Restricting access to food will harm low-income individuals in our state.
Project Bread strongly opposes the proposed USDA rule on the Supplemental Nutrition Assistance Program (SNAP) work requirements, which will harm many of the most vulnerable SNAP recipients. Food is a basic right for all people, regardless of employment status.
Under current SNAP rules, in areas of high unemployment or limited job opportunities, states have the ability to waive requirements that certain adults work or be enrolled in job training programs for at least 20 hours per week in order to continue receiving SNAP benefits. These adults are known as Able-Bodied Adults Without Dependents (ABAWDs), but this term does NOT fully describe these individuals. "ABAWDs" are veterans, the homeless, those re-entering the workforce after incarceration, caretakers, recent high school graduates seeking a job, former foster care youth, individuals with undiagnosed mental illness, and other adults who want to work, but are unemployed or underemployed. These are our neighbors, friends, and family and like everyone else they deserve reliable access to affordable, healthy food.
The proposed changes would cause serious harm to over 755,000 unemployed and underemployed adults across the country who receive SNAP under the current rules— over 18,000 in Massachusetts alone. Under the proposed rule, it is likely that none of the 62 cities and town that received a waiver in 2018 would be eligible in the future despite job shortages or local unemployment rates.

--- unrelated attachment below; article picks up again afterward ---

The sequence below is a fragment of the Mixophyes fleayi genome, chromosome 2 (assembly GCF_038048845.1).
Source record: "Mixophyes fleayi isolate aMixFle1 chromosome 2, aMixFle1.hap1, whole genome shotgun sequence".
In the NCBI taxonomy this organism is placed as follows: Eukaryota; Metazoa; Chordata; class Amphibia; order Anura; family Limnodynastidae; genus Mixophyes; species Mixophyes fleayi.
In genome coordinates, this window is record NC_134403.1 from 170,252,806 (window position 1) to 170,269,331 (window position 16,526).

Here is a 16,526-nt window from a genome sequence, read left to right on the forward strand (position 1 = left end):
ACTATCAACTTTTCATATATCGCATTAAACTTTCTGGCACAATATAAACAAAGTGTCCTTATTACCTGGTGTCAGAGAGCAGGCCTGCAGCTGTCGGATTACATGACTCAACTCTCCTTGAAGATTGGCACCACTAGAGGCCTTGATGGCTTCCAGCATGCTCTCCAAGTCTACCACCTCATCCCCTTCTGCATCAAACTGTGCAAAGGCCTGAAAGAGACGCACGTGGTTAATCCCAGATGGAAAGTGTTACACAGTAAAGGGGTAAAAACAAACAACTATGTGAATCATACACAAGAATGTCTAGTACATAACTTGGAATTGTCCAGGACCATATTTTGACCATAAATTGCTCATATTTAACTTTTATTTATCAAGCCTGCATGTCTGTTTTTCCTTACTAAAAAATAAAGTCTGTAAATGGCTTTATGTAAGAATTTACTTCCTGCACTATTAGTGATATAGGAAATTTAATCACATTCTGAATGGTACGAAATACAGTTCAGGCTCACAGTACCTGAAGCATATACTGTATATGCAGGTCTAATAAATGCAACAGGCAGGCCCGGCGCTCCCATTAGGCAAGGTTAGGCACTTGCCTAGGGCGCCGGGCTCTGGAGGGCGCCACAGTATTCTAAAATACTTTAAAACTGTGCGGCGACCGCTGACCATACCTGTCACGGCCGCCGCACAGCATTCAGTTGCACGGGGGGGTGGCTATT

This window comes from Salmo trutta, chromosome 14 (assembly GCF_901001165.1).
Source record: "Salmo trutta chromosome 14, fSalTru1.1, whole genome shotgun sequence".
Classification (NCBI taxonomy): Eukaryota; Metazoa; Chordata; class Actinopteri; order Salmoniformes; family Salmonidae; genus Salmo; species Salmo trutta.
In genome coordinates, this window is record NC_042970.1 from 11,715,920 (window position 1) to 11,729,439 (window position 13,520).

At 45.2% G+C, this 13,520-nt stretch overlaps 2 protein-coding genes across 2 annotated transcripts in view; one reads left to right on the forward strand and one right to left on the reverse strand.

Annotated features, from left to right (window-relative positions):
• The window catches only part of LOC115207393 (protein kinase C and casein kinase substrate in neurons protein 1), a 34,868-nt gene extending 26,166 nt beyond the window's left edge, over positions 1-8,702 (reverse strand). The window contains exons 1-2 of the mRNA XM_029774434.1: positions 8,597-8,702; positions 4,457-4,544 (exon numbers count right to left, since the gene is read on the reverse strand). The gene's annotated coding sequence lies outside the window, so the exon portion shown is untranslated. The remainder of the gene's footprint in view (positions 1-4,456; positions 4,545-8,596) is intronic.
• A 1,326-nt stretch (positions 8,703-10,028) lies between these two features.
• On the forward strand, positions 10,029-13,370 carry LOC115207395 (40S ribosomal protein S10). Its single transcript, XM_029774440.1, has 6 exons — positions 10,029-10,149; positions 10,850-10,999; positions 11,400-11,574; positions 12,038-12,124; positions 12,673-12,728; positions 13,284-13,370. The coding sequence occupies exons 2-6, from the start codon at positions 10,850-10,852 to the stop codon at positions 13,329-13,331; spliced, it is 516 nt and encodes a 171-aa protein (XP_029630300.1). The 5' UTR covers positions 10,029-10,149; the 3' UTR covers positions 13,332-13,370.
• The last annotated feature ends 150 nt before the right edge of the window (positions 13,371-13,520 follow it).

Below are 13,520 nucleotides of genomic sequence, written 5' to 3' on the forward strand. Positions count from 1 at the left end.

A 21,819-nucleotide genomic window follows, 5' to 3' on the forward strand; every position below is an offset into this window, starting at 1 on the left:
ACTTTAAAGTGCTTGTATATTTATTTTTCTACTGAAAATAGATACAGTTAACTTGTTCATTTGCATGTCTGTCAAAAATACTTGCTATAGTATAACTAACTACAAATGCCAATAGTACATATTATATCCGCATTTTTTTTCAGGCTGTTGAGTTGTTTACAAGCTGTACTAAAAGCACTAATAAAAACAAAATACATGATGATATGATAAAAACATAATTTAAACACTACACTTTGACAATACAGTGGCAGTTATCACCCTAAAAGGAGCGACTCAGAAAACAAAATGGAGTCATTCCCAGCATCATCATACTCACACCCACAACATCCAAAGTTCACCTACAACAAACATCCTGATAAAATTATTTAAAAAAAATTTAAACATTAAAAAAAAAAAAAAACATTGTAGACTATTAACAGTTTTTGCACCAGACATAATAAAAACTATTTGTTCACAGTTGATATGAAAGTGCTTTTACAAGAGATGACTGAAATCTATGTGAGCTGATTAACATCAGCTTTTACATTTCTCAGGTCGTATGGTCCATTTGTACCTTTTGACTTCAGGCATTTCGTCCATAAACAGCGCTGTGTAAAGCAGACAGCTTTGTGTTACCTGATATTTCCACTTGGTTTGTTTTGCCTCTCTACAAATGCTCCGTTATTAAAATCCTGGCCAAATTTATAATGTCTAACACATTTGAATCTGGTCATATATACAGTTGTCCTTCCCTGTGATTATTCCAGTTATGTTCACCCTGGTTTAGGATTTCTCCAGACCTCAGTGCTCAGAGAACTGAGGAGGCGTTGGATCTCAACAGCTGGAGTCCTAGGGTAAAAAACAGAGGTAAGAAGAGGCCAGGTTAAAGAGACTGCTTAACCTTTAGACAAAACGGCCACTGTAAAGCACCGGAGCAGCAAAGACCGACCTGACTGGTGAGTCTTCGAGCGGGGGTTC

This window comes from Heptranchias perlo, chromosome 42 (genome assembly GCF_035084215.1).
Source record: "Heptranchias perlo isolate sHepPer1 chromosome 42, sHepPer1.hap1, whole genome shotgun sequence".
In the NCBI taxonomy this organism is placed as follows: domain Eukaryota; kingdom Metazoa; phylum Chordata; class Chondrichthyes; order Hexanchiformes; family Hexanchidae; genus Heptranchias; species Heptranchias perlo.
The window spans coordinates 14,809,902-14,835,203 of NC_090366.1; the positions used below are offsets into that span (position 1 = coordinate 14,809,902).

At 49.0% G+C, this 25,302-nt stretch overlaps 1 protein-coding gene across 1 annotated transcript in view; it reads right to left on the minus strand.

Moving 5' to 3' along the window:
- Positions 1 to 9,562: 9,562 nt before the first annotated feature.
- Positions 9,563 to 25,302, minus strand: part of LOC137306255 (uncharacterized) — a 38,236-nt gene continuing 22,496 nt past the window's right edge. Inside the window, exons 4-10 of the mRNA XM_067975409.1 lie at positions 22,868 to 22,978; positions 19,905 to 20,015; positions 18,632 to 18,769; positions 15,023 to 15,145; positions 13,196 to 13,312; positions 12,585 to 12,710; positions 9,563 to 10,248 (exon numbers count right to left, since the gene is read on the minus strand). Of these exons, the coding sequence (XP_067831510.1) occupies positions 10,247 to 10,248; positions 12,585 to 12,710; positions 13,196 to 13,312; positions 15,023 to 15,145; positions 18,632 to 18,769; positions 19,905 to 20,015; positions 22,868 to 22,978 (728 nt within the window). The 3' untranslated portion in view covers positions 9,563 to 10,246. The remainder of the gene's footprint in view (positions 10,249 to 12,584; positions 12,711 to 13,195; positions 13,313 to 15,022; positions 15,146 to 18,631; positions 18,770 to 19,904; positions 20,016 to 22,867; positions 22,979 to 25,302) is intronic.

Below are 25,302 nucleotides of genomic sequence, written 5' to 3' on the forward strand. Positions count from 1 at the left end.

Provincetown on Cape Cod experienced a seasonal swing in monthly unemployment of 20.8 percentage points in 2018. Without the waiver, workers will face the challenge of hunger in winter months while waiting for tourists and jobs to return. Similarly, Fall River and New Bedford rely heavily on commercial fishing. A harsh or long winter means fewer jobs and greater food insecurity even for those able and willing to work. In rural northern Berkshire County, even when jobs are available, they may be unattainable due to expensive childcare and lack of affordable transportation. Not having regular access to a car should not lead to hunger. Under this rule, unfortunately for many it will.
We urge the administration to reject this proposal.
Due to a technical error, the USDA is re-opening the comment period between on April 8th until April 10th.
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